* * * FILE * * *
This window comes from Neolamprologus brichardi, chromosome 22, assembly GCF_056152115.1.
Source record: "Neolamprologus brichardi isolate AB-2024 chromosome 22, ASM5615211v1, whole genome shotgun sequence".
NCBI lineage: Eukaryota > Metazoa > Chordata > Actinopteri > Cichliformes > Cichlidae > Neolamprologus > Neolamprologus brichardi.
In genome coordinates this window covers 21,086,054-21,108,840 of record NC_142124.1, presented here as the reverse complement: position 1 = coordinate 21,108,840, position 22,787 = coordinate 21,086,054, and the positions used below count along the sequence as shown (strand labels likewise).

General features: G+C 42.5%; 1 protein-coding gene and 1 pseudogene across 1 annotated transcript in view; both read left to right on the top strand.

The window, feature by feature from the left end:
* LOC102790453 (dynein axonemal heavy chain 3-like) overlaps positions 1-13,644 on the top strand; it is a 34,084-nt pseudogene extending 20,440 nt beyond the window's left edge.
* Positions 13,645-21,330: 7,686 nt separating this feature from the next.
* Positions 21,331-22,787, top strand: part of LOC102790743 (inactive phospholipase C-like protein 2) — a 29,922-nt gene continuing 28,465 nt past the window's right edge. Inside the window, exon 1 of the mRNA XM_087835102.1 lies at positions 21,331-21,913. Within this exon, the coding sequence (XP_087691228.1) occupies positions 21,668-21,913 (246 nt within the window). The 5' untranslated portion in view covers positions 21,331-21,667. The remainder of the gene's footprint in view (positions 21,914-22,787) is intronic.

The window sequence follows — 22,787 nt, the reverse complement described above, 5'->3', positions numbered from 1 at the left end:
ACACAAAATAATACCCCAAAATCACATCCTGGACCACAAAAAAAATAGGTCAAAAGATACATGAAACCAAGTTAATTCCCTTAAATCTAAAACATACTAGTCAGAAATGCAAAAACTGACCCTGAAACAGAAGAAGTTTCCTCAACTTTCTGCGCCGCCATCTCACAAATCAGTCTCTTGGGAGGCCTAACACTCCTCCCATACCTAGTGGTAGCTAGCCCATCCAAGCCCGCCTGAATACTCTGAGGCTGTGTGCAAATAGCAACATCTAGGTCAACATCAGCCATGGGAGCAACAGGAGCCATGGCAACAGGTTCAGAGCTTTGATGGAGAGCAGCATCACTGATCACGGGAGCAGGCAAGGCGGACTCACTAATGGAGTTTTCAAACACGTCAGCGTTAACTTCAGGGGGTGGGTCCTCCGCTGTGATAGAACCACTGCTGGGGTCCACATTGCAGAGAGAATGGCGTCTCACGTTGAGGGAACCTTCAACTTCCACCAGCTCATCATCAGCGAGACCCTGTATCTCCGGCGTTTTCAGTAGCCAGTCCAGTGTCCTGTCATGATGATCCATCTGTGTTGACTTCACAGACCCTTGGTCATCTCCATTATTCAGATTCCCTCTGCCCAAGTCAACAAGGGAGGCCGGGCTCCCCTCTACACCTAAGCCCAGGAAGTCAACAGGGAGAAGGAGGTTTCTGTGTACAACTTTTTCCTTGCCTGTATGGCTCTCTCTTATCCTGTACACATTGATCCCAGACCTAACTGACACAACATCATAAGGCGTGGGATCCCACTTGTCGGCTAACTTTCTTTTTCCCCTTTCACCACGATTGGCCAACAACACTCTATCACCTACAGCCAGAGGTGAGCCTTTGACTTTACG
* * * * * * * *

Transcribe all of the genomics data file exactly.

This window comes from Neolamprologus brichardi, chromosome 22, assembly GCF_056152115.1.
Source record: "Neolamprologus brichardi isolate AB-2024 chromosome 22, ASM5615211v1, whole genome shotgun sequence".
NCBI lineage: Eukaryota > Metazoa > Chordata > Actinopteri > Cichliformes > Cichlidae > Neolamprologus > Neolamprologus brichardi.
In genome coordinates this window covers 21,086,054-21,108,840 of record NC_142124.1, presented here as the reverse complement: position 1 = coordinate 21,108,840, position 22,787 = coordinate 21,086,054, and the positions used below count along the sequence as shown (strand labels likewise).

General features: G+C 42.5%; 1 protein-coding gene and 1 pseudogene across 1 annotated transcript in view; both read left to right on the top strand.

The window, feature by feature from the left end:
* LOC102790453 (dynein axonemal heavy chain 3-like) overlaps positions 1-13,644 on the top strand; it is a 34,084-nt pseudogene extending 20,440 nt beyond the window's left edge.
* Positions 13,645-21,330: 7,686 nt separating this feature from the next.
* Positions 21,331-22,787, top strand: part of LOC102790743 (inactive phospholipase C-like protein 2) — a 29,922-nt gene continuing 28,465 nt past the window's right edge. Inside the window, exon 1 of the mRNA XM_087835102.1 lies at positions 21,331-21,913. Within this exon, the coding sequence (XP_087691228.1) occupies positions 21,668-21,913 (246 nt within the window). The 5' untranslated portion in view covers positions 21,331-21,667. The remainder of the gene's footprint in view (positions 21,914-22,787) is intronic.

The window sequence follows — 22,787 nt, the reverse complement described above, 5'->3', positions numbered from 1 at the left end:
ACACAAAATAATACCCCAAAATCACATCCTGGACCACAAAAAAAATAGGTCAAAAGATACATGAAACCAAGTTAATTCCCTTAAATCTAAAACATACTAGTCAGAAATGCAAAAACTGACCCTGAAACAGAAGAAGTTTCCTCAACTTTCTGCGCCGCCATCTCACAAATCAGTCTCTTGGGAGGCCTAACACTCCTCCCATACCTAGTGGTAGCTAGCCCATCCAAGCCCGCCTGAATACTCTGAGGCTGTGTGCAAATAGCAACATCTAGGTCAACATCAGCCATGGGAGCAACAGGAGCCATGGCAACAGGTTCAGAGCTTTGATGGAGAGCAGCATCACTGATCACGGGAGCAGGCAAGGCGGACTCACTAATGGAGTTTTCAAACACGTCAGCGTTAACTTCAGGGGGTGGGTCCTCCGCTGTGATAGAACCACTGCTGGGGTCCACATTGCAGAGAGAATGGCGTCTCACGTTGAGGGAACCTTCAACTTCCACCAGCTCATCATCAGCGAGACCCTGTATCTCCGGCGTTTTCAGTAGCCAGTCCAGTGTCCTGTCATGATGATCCATCTGTGTTGACTTCACAGACCCTTGGTCATCTCCATTATTCAGATTCCCTCTGCCCAAGTCAACAAGGGAGGCCGGGCTCCCCTCTACACCTAAGCCCAGGAAGTCAACAGGGAGAAGGAGGTTTCTGTGTACAACTTTTTCCTTGCCTGTATGGCTCTCTCTTATCCTGTACACATTGATCCCAGACCTAACTGACACAACATCATAAGGCGTGGGATCCCACTTGTCGGCTAACTTTCTTTTTCCCCTTTCACCACGATTGGCCAACAACACTCTATCACCTACAGCCAGAGGTGAGCCTTTGACTTTACG